The Nintendo Switch set records in 2020. Despite being in tight supply, the Switch sold more hardware units than any game system during a single year. In 2021 the main question is will the Switch once again be the best-selling system for the year or can the PlayStation 5 challenge its reign?
The latest DFC Intelligence console video game forecasts predict a close race between the PlayStation 5 and the Nintendo Switch for best-selling hardware system of 2021 (based on units sold). A great deal may depend on manufacturing and available supply.
Overall, in 2021, the PlayStation 5 is expected to outsell the PlayStation 4 in its best year and possibly beat the PlayStation 2 for best single year sales of a Sony console. However, the Switch is likely to do even better.
The challenge Sony faces is that the PlayStation 5 is still targeted towards a high-end video game demographic. Right now, software offerings for the system is looking limited. Consumers buying the PlayStation 5 are clearly early hardware adaptors versus discerning video game buyers looking for the best overall entertainment value.
The good news for Sony is that there are plenty of game consumers looking to buy a new system trusting Sony will eventually deliver the software library. In today’s environment the PlayStation 5 can set sales records without a killer software application.
A major question remaining is what becomes of Microsoft and the Series S/X? In DFC Intelligence purchase intent surveys, the number of consumers intending to buy a PS5 over an Xbox Series S or X is well over two-to-one. The ratio is significantly higher outside the U.S.
The software lineup for the Xbox is currently not looking any stronger than the PS5. Microsoft’s focus on game subscription services and the lower-end Xbox Series S really devalued its position as a premium hardware provider.
However, there is an opportunity for Microsoft to reset the narrative. The late 2020 acquisition of Zenimax Media/Bethesda Softworks was a major step towards Microsoft acquiring some exclusive high-end software.
There are also hardware enthusiasts that recommend the Xbox Series X over the PlayStation 5. For example, this week Tom’s Guide stated:
“With more powerful hardware, a better design, a more comprehensive game subscription service and a delightful controller, the Xbox Series X has the early lead in the next generation of consoles.”
However, this was the fine print. In the overall rating Tom’s Guide had the PlayStation 5 at 61 and the Xbox Series X at 62. This is typical of most review sites that tend to conclude with a general endorsement of both systems.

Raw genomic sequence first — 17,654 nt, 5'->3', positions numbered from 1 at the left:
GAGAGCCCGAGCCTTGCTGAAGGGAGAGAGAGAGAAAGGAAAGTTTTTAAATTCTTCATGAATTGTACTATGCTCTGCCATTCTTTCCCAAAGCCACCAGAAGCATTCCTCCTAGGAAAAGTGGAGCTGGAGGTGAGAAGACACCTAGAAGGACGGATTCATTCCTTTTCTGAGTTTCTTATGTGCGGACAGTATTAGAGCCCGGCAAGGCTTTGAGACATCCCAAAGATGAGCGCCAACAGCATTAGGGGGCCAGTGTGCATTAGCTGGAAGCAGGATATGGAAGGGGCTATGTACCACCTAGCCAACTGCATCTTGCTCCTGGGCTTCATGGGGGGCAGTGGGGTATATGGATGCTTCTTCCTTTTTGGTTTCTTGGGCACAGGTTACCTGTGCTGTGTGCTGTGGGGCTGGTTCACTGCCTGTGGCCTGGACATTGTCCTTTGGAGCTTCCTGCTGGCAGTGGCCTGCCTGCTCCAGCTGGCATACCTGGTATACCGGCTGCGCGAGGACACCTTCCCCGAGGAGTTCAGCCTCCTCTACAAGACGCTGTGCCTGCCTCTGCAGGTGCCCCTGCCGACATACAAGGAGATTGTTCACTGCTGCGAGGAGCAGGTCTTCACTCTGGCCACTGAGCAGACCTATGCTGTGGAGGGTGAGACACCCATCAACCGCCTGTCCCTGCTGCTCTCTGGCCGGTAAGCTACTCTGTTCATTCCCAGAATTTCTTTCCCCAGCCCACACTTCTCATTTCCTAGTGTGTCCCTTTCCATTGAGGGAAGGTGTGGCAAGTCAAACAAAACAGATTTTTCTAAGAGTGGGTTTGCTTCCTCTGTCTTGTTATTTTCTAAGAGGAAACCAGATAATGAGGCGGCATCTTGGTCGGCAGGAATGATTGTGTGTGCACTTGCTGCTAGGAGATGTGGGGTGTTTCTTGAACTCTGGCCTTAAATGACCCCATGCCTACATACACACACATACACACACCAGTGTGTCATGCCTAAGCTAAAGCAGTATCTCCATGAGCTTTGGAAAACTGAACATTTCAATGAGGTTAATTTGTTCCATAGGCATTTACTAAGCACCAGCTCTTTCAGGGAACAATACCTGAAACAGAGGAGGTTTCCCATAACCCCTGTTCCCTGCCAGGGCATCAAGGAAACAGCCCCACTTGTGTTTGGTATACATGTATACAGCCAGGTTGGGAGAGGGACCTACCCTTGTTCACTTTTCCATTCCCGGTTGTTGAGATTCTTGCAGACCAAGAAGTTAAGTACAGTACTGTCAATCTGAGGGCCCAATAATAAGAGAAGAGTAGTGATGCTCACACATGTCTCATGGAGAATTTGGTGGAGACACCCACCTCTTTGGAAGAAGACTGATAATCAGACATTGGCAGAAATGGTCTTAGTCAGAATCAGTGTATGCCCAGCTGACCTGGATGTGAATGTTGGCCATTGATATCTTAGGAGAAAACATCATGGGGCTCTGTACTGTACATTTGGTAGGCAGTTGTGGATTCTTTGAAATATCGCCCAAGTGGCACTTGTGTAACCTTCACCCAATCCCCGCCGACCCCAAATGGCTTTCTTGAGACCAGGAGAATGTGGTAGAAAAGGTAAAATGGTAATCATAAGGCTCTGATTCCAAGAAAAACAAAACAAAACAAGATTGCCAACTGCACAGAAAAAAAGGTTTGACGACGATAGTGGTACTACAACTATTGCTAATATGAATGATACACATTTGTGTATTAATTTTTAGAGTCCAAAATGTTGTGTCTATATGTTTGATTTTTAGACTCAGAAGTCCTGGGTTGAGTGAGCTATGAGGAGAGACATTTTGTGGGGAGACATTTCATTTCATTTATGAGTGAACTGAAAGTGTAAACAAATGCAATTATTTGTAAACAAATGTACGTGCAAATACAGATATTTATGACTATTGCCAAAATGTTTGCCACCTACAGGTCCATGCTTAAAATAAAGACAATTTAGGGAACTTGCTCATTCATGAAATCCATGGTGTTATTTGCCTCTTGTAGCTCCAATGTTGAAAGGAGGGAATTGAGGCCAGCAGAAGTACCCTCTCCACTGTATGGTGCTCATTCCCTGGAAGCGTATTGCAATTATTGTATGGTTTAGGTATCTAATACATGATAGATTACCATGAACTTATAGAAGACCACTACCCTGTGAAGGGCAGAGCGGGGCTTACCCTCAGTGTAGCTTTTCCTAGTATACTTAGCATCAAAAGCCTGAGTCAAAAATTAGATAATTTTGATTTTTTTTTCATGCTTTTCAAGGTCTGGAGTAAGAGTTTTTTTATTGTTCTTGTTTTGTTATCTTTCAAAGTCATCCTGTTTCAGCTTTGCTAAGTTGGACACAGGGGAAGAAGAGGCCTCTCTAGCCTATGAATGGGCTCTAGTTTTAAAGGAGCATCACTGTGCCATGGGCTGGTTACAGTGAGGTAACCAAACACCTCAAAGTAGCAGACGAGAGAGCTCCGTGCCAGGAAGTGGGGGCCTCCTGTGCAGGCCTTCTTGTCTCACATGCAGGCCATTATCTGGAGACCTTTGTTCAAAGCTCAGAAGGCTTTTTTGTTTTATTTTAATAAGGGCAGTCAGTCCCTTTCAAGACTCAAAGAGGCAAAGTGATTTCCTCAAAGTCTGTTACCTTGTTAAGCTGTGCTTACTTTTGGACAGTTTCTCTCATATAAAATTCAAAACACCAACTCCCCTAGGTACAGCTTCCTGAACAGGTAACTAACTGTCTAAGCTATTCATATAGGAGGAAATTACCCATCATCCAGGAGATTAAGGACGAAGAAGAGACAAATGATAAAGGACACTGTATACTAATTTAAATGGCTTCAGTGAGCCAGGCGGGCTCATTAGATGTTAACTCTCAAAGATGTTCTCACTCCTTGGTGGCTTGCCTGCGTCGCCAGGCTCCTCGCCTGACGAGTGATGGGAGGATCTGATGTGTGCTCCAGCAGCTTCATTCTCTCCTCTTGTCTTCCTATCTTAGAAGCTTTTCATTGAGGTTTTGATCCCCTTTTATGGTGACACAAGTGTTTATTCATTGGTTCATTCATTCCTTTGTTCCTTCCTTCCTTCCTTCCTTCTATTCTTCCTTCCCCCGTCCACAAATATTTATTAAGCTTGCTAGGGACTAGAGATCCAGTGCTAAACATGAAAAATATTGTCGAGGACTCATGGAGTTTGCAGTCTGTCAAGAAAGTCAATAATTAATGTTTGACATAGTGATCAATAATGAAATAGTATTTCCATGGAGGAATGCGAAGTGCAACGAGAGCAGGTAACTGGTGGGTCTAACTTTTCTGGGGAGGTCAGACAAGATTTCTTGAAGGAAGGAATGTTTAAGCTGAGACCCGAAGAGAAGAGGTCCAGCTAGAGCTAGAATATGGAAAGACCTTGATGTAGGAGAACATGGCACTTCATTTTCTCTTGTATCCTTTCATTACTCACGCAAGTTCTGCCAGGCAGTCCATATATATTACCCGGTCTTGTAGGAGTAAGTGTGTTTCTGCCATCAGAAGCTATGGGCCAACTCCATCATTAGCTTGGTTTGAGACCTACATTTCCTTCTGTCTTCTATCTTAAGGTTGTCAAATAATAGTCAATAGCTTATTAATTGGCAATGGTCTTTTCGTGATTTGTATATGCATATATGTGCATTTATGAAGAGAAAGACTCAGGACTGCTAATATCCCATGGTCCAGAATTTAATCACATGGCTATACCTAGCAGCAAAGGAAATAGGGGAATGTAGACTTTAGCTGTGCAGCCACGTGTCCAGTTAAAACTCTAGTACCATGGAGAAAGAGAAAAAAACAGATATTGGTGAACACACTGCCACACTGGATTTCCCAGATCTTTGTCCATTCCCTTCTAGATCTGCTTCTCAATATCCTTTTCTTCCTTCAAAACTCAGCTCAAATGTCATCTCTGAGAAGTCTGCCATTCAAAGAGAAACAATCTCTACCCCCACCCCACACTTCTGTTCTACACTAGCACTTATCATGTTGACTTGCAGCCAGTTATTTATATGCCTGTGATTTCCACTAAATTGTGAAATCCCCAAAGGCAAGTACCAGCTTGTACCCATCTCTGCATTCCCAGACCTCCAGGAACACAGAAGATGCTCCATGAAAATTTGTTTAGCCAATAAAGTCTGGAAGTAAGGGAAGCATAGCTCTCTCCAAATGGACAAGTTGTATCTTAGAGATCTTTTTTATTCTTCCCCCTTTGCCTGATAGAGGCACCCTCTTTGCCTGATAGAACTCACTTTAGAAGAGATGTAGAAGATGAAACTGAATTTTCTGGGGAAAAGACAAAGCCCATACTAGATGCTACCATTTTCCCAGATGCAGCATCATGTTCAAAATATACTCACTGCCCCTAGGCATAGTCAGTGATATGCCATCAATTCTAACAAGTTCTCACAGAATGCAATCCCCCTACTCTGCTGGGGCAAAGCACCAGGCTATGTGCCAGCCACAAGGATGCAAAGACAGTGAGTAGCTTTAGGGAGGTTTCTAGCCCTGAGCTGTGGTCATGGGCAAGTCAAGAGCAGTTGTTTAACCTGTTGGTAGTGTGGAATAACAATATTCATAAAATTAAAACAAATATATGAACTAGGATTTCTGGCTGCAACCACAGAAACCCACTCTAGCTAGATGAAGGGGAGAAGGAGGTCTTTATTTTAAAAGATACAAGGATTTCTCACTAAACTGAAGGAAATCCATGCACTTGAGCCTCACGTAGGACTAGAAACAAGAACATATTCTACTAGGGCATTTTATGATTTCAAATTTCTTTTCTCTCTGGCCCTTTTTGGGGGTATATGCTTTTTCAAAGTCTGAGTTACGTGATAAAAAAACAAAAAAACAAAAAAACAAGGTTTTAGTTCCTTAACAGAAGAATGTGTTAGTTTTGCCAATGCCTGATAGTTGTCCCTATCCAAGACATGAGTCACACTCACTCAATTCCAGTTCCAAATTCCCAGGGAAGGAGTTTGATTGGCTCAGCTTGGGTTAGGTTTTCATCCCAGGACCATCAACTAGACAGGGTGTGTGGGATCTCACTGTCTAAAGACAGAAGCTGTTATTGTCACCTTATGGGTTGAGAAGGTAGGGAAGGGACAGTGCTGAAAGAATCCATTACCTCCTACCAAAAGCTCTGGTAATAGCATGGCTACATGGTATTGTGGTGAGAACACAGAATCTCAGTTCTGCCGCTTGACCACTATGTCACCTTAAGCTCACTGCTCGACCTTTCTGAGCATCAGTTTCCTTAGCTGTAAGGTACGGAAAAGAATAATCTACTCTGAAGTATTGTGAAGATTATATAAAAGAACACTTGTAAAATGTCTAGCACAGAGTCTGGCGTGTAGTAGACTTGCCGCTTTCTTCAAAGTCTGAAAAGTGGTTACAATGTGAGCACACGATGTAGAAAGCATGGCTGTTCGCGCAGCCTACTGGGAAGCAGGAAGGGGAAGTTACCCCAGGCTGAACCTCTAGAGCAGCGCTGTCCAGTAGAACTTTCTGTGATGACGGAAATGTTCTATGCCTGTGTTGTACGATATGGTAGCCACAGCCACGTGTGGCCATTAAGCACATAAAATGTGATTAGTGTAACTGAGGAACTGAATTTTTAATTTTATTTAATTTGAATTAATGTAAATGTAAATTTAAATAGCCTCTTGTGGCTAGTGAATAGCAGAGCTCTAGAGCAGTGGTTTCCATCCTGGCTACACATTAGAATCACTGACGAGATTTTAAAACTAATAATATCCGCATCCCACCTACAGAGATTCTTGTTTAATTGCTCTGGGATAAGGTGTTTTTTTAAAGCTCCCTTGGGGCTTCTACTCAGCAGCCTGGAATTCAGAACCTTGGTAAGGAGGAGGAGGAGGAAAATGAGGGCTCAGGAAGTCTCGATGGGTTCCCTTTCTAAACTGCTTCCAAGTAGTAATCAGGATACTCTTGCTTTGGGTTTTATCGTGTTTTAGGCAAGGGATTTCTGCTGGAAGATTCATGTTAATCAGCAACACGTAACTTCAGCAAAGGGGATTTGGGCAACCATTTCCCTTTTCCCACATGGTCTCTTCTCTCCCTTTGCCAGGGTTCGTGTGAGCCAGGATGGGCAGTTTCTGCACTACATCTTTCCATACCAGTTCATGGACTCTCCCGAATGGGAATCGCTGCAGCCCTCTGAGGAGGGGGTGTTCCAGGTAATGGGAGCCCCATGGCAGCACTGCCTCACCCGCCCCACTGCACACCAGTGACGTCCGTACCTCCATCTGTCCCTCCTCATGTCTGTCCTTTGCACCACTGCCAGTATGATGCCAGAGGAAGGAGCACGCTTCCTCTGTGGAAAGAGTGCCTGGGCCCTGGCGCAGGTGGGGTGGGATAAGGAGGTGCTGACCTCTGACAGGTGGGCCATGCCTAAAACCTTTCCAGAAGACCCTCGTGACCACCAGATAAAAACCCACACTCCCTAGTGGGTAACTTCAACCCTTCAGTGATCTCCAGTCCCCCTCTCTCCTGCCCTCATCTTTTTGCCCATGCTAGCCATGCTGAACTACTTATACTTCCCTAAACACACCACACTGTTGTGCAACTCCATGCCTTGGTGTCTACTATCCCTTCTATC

Further reading of the fine print in Tom’s Guide gave the PlayStation 5 the edge in performance and software exclusives with the Xbox Series X winning for design. In other words, the PlayStation 5 wins in what truly matters to consumers.
The reality of the software situation is that the software lineup for both systems is weak. Sony has clearly driven home the impression that it has the better lineup of high-end exclusives, but this is not necessarily the case. We are already seeing the launch of Bethesda games on Game Pass driving a big spike of usage for the Xbox One. This is a subtle sign that there is potential to get consumers to rethink the Xbox Series X.
Clearly Microsoft needs to reset the narrative among consumers, and this will be hard to do. Focusing on hardware power or price is unlikely to do the trick for Microsoft. The PlayStation 5 controller has suffered from drift issues that also plagued the Nintendo Switch. However, that is at most a small speed bump for the system.
Microsoft needs some software exclusives that are new and NOT just part of a subscription service. Halo Infinite will be a start, but really Microsoft needs to message consumers that they have exciting new products and are more than just a $15/month subscription service.
The current DFC Intelligence forecast have the Xbox Series X doing well. Nevertheless, the PlayStation 5 and Nintendo Switch are looking to be the true stars in the near future. Furthermore, these hardware sales will start translating to software revenue.
Overall game software (including online and subscriptions) for the Sony, Nintendo and Microsoft systems is expected to reach a record $35 billion in 2021. The growth in 2020 should continue this year, with 2022 looking even better!